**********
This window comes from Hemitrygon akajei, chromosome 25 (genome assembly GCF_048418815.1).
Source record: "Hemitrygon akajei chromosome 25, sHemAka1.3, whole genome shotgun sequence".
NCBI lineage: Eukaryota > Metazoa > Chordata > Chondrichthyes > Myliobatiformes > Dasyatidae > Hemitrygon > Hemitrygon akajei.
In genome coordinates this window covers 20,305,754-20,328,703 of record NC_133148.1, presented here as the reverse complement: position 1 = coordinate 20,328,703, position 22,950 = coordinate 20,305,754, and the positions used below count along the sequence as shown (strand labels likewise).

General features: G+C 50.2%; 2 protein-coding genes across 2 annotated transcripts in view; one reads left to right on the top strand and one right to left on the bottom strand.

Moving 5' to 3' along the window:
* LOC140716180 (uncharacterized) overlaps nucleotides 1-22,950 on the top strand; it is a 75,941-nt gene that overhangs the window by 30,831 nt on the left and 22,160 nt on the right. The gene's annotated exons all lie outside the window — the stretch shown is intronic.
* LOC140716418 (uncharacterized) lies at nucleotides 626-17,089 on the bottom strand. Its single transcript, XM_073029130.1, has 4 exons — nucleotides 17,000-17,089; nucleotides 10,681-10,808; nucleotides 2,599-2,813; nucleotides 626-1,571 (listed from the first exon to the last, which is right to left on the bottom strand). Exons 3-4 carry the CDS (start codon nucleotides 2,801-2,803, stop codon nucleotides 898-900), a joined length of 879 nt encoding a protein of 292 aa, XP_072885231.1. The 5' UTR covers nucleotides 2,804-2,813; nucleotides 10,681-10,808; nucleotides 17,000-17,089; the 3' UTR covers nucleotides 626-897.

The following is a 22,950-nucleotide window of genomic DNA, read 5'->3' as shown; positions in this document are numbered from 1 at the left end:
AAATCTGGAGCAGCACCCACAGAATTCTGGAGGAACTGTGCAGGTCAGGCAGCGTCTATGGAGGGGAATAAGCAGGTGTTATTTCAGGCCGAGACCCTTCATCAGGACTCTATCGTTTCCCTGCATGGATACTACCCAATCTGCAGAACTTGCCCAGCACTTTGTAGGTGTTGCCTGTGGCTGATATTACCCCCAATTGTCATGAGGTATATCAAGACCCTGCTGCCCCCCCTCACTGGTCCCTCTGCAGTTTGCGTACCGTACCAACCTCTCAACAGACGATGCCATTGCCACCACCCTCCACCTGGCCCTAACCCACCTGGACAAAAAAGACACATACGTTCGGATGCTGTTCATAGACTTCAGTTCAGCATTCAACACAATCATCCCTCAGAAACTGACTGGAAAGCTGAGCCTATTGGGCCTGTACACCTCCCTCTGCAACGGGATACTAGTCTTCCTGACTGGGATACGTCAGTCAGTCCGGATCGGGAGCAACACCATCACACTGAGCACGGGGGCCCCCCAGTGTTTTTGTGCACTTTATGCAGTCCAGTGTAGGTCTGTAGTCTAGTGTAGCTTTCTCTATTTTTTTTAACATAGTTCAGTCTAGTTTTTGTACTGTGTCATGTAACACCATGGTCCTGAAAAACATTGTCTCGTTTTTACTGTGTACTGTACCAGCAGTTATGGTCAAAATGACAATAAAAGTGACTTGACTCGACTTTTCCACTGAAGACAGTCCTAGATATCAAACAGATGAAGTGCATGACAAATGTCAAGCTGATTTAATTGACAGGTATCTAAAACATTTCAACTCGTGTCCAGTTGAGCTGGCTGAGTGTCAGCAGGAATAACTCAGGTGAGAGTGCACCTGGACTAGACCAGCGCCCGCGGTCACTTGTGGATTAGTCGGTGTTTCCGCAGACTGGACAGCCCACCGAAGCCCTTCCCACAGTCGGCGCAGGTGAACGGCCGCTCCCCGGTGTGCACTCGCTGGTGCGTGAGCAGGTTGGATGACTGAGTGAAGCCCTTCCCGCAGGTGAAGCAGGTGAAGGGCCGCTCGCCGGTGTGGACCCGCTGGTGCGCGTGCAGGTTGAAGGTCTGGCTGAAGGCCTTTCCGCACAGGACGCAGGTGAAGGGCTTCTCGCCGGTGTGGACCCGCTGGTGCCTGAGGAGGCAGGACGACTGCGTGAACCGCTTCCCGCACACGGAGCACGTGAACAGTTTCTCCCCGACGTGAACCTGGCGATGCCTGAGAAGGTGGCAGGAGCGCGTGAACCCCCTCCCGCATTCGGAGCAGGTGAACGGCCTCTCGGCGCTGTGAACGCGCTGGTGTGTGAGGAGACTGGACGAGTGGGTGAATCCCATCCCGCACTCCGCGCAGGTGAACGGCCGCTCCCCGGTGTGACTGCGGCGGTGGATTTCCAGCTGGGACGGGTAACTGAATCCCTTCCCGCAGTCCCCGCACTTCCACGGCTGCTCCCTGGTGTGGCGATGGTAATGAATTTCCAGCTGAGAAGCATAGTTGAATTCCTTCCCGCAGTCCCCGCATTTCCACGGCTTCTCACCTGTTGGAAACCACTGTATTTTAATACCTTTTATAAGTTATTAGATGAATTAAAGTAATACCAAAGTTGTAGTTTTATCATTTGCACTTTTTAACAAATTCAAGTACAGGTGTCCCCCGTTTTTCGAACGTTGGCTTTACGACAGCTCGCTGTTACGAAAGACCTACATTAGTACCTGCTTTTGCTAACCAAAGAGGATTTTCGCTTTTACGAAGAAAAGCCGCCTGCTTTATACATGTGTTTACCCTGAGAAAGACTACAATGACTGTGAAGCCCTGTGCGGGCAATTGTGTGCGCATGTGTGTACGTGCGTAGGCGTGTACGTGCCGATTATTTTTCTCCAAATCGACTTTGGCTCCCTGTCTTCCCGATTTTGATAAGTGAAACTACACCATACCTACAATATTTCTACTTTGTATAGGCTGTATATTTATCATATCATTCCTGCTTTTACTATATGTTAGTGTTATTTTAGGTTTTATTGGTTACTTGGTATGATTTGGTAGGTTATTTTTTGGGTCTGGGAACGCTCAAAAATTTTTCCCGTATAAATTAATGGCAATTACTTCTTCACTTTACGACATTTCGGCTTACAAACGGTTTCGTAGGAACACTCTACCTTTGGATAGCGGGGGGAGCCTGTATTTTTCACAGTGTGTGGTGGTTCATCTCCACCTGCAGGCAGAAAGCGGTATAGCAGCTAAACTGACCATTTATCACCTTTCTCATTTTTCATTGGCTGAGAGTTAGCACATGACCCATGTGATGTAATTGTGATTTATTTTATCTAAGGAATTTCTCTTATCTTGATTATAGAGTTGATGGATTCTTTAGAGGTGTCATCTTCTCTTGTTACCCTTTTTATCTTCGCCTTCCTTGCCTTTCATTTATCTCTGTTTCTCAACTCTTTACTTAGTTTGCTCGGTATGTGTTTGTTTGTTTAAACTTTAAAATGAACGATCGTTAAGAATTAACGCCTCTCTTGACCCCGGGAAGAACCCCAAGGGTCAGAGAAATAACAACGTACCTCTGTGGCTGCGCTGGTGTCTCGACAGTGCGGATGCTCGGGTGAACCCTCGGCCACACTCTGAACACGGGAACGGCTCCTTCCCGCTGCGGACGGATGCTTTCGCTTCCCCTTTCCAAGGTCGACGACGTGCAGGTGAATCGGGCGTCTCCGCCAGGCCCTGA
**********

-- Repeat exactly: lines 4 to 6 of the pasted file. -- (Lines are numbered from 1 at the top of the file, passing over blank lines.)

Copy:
In genome coordinates this window covers 20,305,754-20,328,703 of record NC_133148.1, presented here as the reverse complement: position 1 = coordinate 20,328,703, position 22,950 = coordinate 20,305,754, and the positions used below count along the sequence as shown (strand labels likewise).

General features: G+C 50.2%; 2 protein-coding genes across 2 annotated transcripts in view; one reads left to right on the top strand and one right to left on the bottom strand.

Moving 5' to 3' along the window: